Rowing the Same Boat: Sino–American Relations
On June 1, 2009, Treasury Secretary Tim Geithner found himself in Beijing speaking to a mostly Chinese audience at Peking University. Although the main purpose of his meetings was the same as his predecessor Henry Paulson, namely the development of economic and financial cooperation between China and America, his tone was very different:
China, despite your own manifest challenges as a developing country, you are in an enviably strong position … Business and households in the United States, as in many countries, are still experiencing the most challenging economic and financial pressures in decades … The extent of the damage to financial systems entails significant risk that the supply of credit will be constrained for some time. The constraints on banks in many major economies will make it hard for them to compensate fully for the damage done to the basic machinery of the securitization markets, including the loss of confidence in credit ratings. After a long period where financial institutions took on too much risk, we still face the possibility that banks and investors may take too little risk, even as the underlying economic conditions start to improve.1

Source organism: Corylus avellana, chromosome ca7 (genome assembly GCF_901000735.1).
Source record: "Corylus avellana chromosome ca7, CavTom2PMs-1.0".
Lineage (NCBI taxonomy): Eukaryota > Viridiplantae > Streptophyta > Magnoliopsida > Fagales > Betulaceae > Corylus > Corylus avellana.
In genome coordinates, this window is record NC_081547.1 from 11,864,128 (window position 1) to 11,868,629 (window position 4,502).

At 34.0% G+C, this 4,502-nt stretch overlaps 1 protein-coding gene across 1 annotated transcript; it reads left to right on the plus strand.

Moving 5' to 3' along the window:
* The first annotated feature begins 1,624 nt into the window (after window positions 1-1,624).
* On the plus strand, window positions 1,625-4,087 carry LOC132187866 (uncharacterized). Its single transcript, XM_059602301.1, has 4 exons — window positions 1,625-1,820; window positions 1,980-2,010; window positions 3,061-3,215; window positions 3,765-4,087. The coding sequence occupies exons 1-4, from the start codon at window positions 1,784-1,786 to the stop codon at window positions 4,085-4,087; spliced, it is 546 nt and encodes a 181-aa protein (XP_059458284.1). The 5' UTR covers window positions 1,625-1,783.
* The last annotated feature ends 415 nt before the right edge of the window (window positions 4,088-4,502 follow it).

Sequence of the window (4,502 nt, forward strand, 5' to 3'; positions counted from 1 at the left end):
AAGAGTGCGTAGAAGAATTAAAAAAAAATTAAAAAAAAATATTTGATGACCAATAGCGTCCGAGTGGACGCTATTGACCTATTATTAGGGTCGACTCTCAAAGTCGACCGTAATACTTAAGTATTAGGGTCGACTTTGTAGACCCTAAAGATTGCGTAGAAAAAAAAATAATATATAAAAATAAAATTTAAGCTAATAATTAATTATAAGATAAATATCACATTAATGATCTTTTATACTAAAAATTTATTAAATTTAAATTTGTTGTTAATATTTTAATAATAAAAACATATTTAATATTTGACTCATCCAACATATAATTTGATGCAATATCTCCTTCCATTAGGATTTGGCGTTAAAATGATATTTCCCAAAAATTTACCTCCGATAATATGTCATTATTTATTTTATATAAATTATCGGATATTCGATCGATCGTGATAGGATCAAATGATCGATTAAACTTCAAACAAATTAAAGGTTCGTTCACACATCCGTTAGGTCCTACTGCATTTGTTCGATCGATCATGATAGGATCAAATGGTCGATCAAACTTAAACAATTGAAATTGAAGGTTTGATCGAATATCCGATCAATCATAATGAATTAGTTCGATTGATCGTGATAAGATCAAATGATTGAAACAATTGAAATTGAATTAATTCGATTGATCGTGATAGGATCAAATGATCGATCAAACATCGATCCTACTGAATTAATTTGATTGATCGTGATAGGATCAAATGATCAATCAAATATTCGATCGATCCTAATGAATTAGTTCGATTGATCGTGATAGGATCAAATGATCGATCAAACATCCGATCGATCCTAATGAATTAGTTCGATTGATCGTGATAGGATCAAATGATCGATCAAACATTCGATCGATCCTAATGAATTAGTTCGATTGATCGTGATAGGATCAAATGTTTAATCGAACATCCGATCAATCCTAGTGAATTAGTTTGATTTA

Geithner’s speech left no doubt that cooperation between America and China was at the center of his strategy for economic recovery:
China and the United States individually, and together, are so important in the global economy and financial system that what we do has a ...